To rout leg mortises, you secure all 4 legs in the jig, with 2 set up for routing, and the other 2 serving as additional router support. After laying out 2 mortises, you set the mortise stops and secure the legs in the jig to rout the first pair of mortises. Then, with the same jig set-up, switch the leg positions and rout the remaining mortises. Note that the carriage bar thickness on this jig is suited to 1-3/4"-square legs. For thicker legs, shim under the carriage bar. For thinner legs shim under the legs.

Mark 2 reference mortises. First, lay out one full mortise (top left) and just the length of another (top right). The width lines are reference for setting your router edge guide. Length lines are for setting the jig stops. Chalk squiggles will do for the rest.
Attach the stop carriage. After locating the carriage to suit stops for legs of a particular length, extend the carriage bar centerline across the edge of the fence for future relocation of identically sized legs. Then screw the carriage to the fence. 

Load the legs. Place 2 legs against the jig fence to serve as router support, offsetting their ends from the carriage centerline. Then load the 2 legs to be mortised, aligning their laid-out ends with the carriage centerline.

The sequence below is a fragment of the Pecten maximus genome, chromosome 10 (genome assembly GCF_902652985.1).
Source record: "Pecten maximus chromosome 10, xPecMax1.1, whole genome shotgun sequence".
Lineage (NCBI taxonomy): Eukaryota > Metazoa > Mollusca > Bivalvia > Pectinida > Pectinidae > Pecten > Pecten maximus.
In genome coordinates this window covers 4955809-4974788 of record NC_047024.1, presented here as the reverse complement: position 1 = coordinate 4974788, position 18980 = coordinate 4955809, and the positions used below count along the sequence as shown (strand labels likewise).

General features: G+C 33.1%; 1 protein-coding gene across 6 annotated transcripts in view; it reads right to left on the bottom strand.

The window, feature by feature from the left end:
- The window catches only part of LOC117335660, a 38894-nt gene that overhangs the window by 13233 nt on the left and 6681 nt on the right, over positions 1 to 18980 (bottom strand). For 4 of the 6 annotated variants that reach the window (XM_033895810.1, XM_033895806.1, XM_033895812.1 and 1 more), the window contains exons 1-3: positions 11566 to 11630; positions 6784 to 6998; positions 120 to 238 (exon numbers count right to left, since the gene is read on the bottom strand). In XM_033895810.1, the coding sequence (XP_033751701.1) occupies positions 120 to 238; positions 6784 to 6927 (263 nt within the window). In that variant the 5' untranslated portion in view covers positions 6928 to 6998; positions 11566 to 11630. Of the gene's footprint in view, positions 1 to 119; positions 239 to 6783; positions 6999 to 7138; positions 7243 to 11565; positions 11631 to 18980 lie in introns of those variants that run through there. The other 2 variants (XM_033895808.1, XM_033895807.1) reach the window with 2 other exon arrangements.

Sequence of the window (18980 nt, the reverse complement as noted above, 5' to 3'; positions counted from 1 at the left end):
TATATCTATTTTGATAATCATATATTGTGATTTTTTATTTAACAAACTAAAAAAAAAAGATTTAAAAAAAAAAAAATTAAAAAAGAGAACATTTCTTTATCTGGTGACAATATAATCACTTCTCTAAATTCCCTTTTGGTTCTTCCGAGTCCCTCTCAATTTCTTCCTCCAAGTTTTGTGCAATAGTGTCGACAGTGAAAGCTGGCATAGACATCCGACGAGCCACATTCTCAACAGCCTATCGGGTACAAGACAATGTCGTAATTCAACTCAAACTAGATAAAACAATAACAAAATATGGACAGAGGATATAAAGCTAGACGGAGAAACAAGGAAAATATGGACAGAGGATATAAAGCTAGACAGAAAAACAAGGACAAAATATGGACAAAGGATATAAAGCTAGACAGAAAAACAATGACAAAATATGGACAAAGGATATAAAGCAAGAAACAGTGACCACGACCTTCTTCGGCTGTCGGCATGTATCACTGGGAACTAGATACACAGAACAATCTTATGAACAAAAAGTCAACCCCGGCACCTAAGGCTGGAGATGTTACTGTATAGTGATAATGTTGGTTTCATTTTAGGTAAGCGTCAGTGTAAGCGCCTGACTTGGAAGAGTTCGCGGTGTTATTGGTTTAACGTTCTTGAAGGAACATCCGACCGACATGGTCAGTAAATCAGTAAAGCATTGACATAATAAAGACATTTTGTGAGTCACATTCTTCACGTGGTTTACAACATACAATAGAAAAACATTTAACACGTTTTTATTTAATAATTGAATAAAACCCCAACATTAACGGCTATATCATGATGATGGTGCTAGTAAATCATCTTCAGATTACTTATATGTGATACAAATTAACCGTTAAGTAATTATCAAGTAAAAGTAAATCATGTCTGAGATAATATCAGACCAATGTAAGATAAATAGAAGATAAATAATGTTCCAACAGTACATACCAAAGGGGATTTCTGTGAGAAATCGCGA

Set the stop. Locate the stopblock against the end of a target leg, and clamp the block in place, at the same time clamping the jig to the bench. 
Secure with a wedge. Push or tap the wedge into place at the end of the butted target legs to secure both for routing. 
Set one primary stop. After adjusting the router edge guide for the cut width, locate the bit at the outermost end of a mortise layout line (right), and slide the primary stop against the router base. Lock down the stop with the wing nuts (above).
Then set the other. Position the router bit at the outermost end of the opposite mortise, and locate and lock that primary stop in the same manner.

Flip-stops and extensions. When appropriate, outfit your flip-stops with the matched pair of extensions that suits the length of your mortises. When the stop is flipped down, the bit should be at the innermost end of the mortise on the leg that opposes the stop. We use 1⁄4"-, 1⁄2"-, and 3⁄4"-long extensions, as shown here. 

Making the cuts

Once the jig is set up, you can cut all of the mortises in a set of identical legs without readjusting the jig’s stops or the router’s edge guide. Just cut the first pair of mortises as shown, then reorient those same legs in the jig to cut the mortises on the adjacent faces. Following that, invert the location of the mortised legs with the unmortised legs, and repeat. 

Flip, rout, flip, rout. With one of the flip-stops down, rout in the usual fashion, beginning with the router against the first stop, and ending with it touching the second. 
Next couple, please. After routing all mortises on the first pair of legs, switch them out with the unrouted pair, and complete the work in the same manner with the same setup.